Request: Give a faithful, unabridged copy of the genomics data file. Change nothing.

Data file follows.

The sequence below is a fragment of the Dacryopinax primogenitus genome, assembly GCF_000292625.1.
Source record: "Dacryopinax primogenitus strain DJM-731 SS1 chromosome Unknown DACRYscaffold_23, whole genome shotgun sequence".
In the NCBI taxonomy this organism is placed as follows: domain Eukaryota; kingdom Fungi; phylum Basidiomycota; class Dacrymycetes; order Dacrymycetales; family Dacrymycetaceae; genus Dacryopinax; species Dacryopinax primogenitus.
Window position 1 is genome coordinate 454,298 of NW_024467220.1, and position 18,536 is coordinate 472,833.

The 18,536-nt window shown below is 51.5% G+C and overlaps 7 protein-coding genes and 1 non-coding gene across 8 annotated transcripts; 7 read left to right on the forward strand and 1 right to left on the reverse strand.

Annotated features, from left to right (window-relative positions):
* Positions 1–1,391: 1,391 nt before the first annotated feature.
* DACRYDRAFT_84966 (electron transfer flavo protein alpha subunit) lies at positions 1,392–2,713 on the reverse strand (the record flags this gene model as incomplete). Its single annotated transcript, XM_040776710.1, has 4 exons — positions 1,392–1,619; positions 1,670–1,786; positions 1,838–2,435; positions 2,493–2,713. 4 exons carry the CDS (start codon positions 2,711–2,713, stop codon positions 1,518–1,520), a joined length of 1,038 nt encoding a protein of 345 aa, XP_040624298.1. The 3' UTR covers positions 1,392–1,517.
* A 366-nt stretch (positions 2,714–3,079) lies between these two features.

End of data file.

The sequence below is a fragment of the Dacryopinax primogenitus genome, assembly GCF_000292625.1.
Source record: "Dacryopinax primogenitus strain DJM-731 SS1 chromosome Unknown DACRYscaffold_23, whole genome shotgun sequence".
In the NCBI taxonomy this organism is placed as follows: domain Eukaryota; kingdom Fungi; phylum Basidiomycota; class Dacrymycetes; order Dacrymycetales; family Dacrymycetaceae; genus Dacryopinax; species Dacryopinax primogenitus.
Window position 1 is genome coordinate 454,298 of NW_024467220.1, and position 18,536 is coordinate 472,833.

The 18,536-nt window shown below is 51.5% G+C and overlaps 7 protein-coding genes and 1 non-coding gene across 8 annotated transcripts; 7 read left to right on the forward strand and 1 right to left on the reverse strand.

Annotated features, from left to right (window-relative positions):
* Positions 1–1,391: 1,391 nt before the first annotated feature.
* DACRYDRAFT_84966 (electron transfer flavo protein alpha subunit) lies at positions 1,392–2,713 on the reverse strand (the record flags this gene model as incomplete). Its single annotated transcript, XM_040776710.1, has 4 exons — positions 1,392–1,619; positions 1,670–1,786; positions 1,838–2,435; positions 2,493–2,713. 4 exons carry the CDS (start codon positions 2,711–2,713, stop codon positions 1,518–1,520), a joined length of 1,038 nt encoding a protein of 345 aa, XP_040624298.1. The 3' UTR covers positions 1,392–1,517.
* A 366-nt stretch (positions 2,714–3,079) lies between these two features.